Printer Friendly


Byline: The Register-Guard

Why not Challenge Dad on Father's Day?

Looking for a Father's Day gift with a twist? Consider taking Dad to the Spencer Butte Challenge Course (SBCC), which consists of ropes, cables, poles, tires, swinging bridges, bolts, ladders, log pilings, platforms and skilled facilitators. On the challenge course, team members help each other get over, under, around, or across 12 elements close to the ground and 10 high elements 20 to 50 feet in the air. On Father's Day, June 18, the challenge course will be open for dads and kids, ages 9 and up, from 10:30 a.m. to 3:30 p.m. The cost is $40 per person, with one child free with each adult registration. The course is located off of Willamette Street, south of 52nd Avenue, at the paved parking lot at Spencer Butte Park. For details, call 682-5329 or see:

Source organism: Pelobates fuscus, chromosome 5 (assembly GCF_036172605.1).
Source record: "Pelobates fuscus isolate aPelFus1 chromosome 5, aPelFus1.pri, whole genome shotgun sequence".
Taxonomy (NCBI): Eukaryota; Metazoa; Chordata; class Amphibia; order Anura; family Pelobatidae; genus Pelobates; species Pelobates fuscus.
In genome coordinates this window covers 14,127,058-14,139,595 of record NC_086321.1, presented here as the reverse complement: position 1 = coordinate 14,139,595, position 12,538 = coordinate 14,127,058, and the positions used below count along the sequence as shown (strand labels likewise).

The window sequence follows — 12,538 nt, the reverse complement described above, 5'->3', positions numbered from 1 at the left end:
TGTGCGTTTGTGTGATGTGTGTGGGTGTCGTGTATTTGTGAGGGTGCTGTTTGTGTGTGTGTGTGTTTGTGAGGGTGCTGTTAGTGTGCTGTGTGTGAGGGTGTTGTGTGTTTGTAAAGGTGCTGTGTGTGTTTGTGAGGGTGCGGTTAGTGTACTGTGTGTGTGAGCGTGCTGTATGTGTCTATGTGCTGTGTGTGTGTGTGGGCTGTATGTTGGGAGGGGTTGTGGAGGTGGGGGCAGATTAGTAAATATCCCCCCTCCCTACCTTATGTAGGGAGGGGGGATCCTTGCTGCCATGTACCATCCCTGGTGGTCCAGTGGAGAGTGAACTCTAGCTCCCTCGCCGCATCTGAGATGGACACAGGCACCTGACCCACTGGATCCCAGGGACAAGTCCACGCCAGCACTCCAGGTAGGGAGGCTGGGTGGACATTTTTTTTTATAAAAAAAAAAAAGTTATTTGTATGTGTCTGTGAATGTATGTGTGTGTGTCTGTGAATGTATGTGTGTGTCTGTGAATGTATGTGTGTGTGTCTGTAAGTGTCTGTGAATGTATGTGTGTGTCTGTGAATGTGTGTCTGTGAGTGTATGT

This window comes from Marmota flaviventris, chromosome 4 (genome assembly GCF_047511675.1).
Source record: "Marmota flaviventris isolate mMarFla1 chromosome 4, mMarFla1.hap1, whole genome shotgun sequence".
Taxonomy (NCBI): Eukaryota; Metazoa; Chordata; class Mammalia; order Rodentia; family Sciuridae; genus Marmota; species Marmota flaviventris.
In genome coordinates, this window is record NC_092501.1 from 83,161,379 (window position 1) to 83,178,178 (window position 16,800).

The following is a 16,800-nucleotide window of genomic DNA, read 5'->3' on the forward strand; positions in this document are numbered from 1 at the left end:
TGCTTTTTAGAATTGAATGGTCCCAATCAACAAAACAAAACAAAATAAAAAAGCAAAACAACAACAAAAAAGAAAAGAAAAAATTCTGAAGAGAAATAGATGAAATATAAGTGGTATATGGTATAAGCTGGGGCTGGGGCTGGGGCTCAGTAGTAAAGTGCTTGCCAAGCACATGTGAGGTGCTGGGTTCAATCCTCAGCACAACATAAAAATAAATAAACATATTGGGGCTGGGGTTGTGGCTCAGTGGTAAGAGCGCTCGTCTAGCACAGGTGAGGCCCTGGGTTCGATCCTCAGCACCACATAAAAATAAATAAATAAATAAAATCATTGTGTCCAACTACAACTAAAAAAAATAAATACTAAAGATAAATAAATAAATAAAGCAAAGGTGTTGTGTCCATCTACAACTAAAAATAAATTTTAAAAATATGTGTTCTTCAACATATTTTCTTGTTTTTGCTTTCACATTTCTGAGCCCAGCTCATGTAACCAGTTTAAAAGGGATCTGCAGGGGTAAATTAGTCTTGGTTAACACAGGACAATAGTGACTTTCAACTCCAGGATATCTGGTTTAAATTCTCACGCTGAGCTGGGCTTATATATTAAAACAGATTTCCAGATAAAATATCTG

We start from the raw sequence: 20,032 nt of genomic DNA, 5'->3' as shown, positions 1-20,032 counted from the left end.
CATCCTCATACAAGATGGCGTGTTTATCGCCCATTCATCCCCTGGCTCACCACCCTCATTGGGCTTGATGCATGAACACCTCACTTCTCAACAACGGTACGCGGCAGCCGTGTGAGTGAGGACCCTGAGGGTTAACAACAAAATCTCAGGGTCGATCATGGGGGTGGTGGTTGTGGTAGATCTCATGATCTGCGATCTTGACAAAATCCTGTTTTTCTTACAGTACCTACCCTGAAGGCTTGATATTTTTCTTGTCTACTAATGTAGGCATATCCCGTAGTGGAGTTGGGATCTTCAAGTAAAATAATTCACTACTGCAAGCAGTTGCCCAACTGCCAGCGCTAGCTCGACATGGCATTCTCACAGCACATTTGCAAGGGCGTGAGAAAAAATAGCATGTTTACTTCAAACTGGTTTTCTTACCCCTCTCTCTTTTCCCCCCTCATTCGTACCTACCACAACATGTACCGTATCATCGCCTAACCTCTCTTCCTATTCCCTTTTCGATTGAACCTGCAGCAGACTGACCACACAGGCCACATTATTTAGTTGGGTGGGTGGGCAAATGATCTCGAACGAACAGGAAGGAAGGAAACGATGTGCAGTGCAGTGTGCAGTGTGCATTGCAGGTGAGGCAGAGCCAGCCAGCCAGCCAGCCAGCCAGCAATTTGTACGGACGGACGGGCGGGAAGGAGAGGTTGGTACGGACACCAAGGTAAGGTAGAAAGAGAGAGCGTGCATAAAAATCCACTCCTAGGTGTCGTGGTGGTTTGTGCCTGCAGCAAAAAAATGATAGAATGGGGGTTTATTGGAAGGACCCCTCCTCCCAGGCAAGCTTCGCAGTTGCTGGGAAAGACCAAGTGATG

'Living with Lions' topic of talk in Charleston

The Mountain Lion Foundation and South Slough National Estuarine Research Reserve will present a program on living in cougar country Saturday in Charleston. The program explores the biology and behavior of mountain lions and how best to avoid conflicts with the big cats. The free presentation begins at 7 p.m. at the South Slough Interpretive Center near Charleston. Space is limited and advance registration is required; call (541) 888-5558.

Hot air balloon rally planned in Bend this weekend

More than two dozen hot air balloons are scheduled to participate in the fourth annual Balloons Over Bend rally Saturday and Sunday in Bend. Mass flights are planned shortly after dawn both days, with the multi-colored balloons launching from the athletic fields at Summit High School on the west edge of town. At dusk Saturday, a "Night Glow" featuring a half dozen tethered balloons will be held at Pilot Butte State Park, where there will be live music and food vendors. For details, see:


Trout Stocking Report